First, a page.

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Saturday, April 6, 2013

A close reading of "Those Are Pearls That Were His Eyes" by Daniel Marcus

Originally appeared in Asimov's July 1996
Collected in Daniel Marcus's Binding Energy, story collection from Elastic Press
Now available freely online

SF readers often don't want their stories spoiled, but some stories actually improve once you know what has happened (studies have confirmed this.  Daniel Marcus' "Those Are Pearls That Were His Eyes" is one of those.  This story requires simultaneous reading protocols of SF and literary genres, which makes it challenging story, indeed.

The title could refer to either Shakespeare's play or T.S. Eliot's "The Wasteland," The latter, in its discussion of modernity's slip into detachment from one another (perhaps exemplified in Eliot's own stylistic detachment), may fit the story's theme better.  Moreover, the events within the tale have their detachment.  While the events are not arbitrary, reordering would not change the thematic content definitively.

The key event occurs at what might be called the penultimate scene.  A silkpup is picked up by a Ken.  Silkpups immediately imprint on the first thing they encounter, but if deprived, they grow dejected and die:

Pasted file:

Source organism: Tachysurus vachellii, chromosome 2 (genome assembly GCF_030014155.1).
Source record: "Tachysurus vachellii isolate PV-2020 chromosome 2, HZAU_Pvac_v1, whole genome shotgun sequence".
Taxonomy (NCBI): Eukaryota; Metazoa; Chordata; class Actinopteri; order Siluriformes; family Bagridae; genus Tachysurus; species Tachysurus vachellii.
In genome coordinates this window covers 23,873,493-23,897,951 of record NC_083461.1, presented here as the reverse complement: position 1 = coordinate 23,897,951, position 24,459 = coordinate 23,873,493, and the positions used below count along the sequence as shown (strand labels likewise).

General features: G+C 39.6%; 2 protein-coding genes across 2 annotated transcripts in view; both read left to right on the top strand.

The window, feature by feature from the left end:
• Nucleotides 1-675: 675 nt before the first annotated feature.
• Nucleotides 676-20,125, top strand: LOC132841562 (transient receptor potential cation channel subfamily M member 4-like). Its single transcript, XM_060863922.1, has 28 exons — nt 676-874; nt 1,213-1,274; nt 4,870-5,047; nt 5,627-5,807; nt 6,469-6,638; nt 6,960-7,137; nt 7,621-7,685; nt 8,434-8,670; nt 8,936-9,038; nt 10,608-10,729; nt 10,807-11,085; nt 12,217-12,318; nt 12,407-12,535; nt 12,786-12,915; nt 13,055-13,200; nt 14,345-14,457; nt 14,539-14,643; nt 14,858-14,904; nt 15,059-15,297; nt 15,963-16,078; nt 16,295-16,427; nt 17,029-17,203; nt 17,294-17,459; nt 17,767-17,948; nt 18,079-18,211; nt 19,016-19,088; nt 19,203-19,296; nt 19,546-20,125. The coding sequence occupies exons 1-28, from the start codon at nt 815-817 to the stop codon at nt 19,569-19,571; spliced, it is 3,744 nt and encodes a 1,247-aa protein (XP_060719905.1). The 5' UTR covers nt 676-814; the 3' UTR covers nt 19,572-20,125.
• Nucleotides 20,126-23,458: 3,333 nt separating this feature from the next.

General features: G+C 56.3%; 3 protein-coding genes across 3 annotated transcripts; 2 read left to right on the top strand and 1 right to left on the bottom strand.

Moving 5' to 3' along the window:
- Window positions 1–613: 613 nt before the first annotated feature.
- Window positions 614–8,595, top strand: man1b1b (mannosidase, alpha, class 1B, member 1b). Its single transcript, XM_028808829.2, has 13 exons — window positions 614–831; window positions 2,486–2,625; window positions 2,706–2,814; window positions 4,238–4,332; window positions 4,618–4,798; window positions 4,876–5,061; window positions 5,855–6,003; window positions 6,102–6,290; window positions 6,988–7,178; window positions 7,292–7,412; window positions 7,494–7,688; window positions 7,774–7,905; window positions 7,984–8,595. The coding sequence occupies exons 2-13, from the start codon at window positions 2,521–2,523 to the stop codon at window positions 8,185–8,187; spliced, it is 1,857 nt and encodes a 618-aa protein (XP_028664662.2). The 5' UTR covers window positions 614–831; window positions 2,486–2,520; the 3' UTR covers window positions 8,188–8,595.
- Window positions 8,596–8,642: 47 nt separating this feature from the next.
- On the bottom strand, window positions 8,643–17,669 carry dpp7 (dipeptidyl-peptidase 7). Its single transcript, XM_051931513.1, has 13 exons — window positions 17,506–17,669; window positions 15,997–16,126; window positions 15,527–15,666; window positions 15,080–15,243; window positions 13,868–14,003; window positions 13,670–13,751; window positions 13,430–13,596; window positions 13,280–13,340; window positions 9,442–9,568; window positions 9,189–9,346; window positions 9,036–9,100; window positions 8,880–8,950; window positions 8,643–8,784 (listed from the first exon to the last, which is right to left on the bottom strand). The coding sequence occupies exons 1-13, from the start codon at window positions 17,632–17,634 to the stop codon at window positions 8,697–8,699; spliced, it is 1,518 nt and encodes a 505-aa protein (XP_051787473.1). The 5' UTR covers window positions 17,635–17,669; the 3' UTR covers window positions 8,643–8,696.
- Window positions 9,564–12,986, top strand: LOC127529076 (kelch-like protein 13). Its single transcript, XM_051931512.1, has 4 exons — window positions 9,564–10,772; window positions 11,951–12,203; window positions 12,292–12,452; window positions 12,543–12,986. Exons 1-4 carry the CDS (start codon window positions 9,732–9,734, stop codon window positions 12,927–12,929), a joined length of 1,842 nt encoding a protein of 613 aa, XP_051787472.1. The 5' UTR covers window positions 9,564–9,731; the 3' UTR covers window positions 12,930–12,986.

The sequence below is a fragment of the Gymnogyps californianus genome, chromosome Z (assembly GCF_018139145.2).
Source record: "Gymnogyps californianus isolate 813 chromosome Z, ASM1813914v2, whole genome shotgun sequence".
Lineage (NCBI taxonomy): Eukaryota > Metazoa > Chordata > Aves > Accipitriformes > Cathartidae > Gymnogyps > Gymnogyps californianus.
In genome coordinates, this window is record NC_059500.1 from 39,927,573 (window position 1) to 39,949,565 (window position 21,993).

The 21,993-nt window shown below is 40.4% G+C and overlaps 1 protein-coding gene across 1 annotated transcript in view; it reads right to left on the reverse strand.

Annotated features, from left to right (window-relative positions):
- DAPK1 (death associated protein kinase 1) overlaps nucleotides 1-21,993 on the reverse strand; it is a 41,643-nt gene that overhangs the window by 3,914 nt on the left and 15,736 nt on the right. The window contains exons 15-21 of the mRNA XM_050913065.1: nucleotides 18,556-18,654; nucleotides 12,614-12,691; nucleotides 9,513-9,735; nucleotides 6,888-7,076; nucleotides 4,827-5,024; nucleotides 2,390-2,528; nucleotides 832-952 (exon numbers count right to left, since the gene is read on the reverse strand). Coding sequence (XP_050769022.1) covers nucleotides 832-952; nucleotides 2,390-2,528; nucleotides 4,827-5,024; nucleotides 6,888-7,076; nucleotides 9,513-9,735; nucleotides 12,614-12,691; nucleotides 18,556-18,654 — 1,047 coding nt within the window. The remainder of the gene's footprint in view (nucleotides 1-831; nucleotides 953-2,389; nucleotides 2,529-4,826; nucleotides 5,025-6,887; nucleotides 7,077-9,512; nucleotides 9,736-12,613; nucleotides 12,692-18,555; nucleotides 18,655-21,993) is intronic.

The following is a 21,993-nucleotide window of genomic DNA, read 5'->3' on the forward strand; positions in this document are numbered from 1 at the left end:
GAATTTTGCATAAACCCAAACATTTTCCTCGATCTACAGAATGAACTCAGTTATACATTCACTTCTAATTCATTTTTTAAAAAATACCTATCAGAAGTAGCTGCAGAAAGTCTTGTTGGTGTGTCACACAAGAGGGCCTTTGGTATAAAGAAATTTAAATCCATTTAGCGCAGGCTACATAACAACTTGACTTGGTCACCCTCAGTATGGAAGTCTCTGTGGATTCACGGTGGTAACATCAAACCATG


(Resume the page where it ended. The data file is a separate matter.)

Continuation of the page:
"The Ken looked at Suki.  'Fascinating,' said the Speaker.  She replaced the pup in its nest, turned on her heel, and walked out the door."
The Ken (the Speaker speaks for the Ken), after the initial curiosity, has no regard for the damage she's done to the pup.   Suki has to kill it.

This mirrors what has happened to Suki and what Suki has done to others.  Yet can it be helped?  In some ways their detachment and unconcern about the lives of others is due to their technology.  Suki had a relationship with Tam, but she ceased being interested when he uploaded himself.  Likewise, she becomes infatuated with Roan, a Void Dancer, but his world runs in different circles, even though he showed some initial interest.

Fascinating study of how future technology may take us further down the road that Eliot feared.  Sadly, it is hard not to buy into Marcus's theme.

Curiously, both Marcus and Christopher Barzak opened with interesting yet challenging stories to their collection, perhaps signalling the kinds of readers they seek.

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